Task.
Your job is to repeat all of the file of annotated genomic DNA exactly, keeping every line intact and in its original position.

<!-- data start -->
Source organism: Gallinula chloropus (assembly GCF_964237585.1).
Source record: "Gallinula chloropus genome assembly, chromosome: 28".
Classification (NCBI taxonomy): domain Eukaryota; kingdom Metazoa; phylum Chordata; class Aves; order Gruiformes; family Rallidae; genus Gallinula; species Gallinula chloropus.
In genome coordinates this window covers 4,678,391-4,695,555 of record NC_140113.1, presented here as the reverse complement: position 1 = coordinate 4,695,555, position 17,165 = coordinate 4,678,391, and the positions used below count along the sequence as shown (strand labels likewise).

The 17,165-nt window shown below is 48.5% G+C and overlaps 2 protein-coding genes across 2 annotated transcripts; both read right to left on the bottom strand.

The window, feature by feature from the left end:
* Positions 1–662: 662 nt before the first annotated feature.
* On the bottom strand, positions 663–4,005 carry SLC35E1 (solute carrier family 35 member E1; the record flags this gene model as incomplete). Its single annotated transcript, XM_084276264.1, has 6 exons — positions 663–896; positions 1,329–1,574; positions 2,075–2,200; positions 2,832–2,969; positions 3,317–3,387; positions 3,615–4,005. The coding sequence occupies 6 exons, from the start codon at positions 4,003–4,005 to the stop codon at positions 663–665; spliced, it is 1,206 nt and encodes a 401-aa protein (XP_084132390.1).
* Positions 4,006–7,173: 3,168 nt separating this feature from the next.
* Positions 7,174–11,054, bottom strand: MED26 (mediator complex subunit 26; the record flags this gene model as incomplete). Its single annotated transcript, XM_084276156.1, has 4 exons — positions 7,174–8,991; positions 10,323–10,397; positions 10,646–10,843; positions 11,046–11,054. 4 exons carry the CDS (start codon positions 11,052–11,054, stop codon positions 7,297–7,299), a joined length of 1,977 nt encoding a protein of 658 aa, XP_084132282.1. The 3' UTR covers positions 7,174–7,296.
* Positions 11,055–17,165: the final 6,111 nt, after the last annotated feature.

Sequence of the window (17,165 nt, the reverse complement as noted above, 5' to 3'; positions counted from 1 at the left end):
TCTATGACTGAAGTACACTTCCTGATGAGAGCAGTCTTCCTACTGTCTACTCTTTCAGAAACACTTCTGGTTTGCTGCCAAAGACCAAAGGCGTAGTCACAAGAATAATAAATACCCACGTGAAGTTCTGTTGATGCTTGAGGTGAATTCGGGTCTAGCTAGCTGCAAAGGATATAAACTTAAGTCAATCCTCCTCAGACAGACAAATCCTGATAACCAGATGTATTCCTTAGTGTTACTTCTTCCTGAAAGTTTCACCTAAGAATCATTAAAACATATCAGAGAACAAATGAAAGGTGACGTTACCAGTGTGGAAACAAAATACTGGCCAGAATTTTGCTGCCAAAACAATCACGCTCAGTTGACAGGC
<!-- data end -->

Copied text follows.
Source organism: Gallinula chloropus (assembly GCF_964237585.1).
Source record: "Gallinula chloropus genome assembly, chromosome: 28".
Classification (NCBI taxonomy): domain Eukaryota; kingdom Metazoa; phylum Chordata; class Aves; order Gruiformes; family Rallidae; genus Gallinula; species Gallinula chloropus.
In genome coordinates this window covers 4,678,391-4,695,555 of record NC_140113.1, presented here as the reverse complement: position 1 = coordinate 4,695,555, position 17,165 = coordinate 4,678,391, and the positions used below count along the sequence as shown (strand labels likewise).

The 17,165-nt window shown below is 48.5% G+C and overlaps 2 protein-coding genes across 2 annotated transcripts; both read right to left on the bottom strand.

The window, feature by feature from the left end:
* Positions 1–662: 662 nt before the first annotated feature.
* On the bottom strand, positions 663–4,005 carry SLC35E1 (solute carrier family 35 member E1; the record flags this gene model as incomplete). Its single annotated transcript, XM_084276264.1, has 6 exons — positions 663–896; positions 1,329–1,574; positions 2,075–2,200; positions 2,832–2,969; positions 3,317–3,387; positions 3,615–4,005. The coding sequence occupies 6 exons, from the start codon at positions 4,003–4,005 to the stop codon at positions 663–665; spliced, it is 1,206 nt and encodes a 401-aa protein (XP_084132390.1).
* Positions 4,006–7,173: 3,168 nt separating this feature from the next.
* Positions 7,174–11,054, bottom strand: MED26 (mediator complex subunit 26; the record flags this gene model as incomplete). Its single annotated transcript, XM_084276156.1, has 4 exons — positions 7,174–8,991; positions 10,323–10,397; positions 10,646–10,843; positions 11,046–11,054. 4 exons carry the CDS (start codon positions 11,052–11,054, stop codon positions 7,297–7,299), a joined length of 1,977 nt encoding a protein of 658 aa, XP_084132282.1. The 3' UTR covers positions 7,174–7,296.
* Positions 11,055–17,165: the final 6,111 nt, after the last annotated feature.

Sequence of the window (17,165 nt, the reverse complement as noted above, 5' to 3'; positions counted from 1 at the left end):
TCTATGACTGAAGTACACTTCCTGATGAGAGCAGTCTTCCTACTGTCTACTCTTTCAGAAACACTTCTGGTTTGCTGCCAAAGACCAAAGGCGTAGTCACAAGAATAATAAATACCCACGTGAAGTTCTGTTGATGCTTGAGGTGAATTCGGGTCTAGCTAGCTGCAAAGGATATAAACTTAAGTCAATCCTCCTCAGACAGACAAATCCTGATAACCAGATGTATTCCTTAGTGTTACTTCTTCCTGAAAGTTTCACCTAAGAATCATTAAAACATATCAGAGAACAAATGAAAGGTGACGTTACCAGTGTGGAAACAAAATACTGGCCAGAATTTTGCTGCCAAAACAATCACGCTCAGTTGACAGGC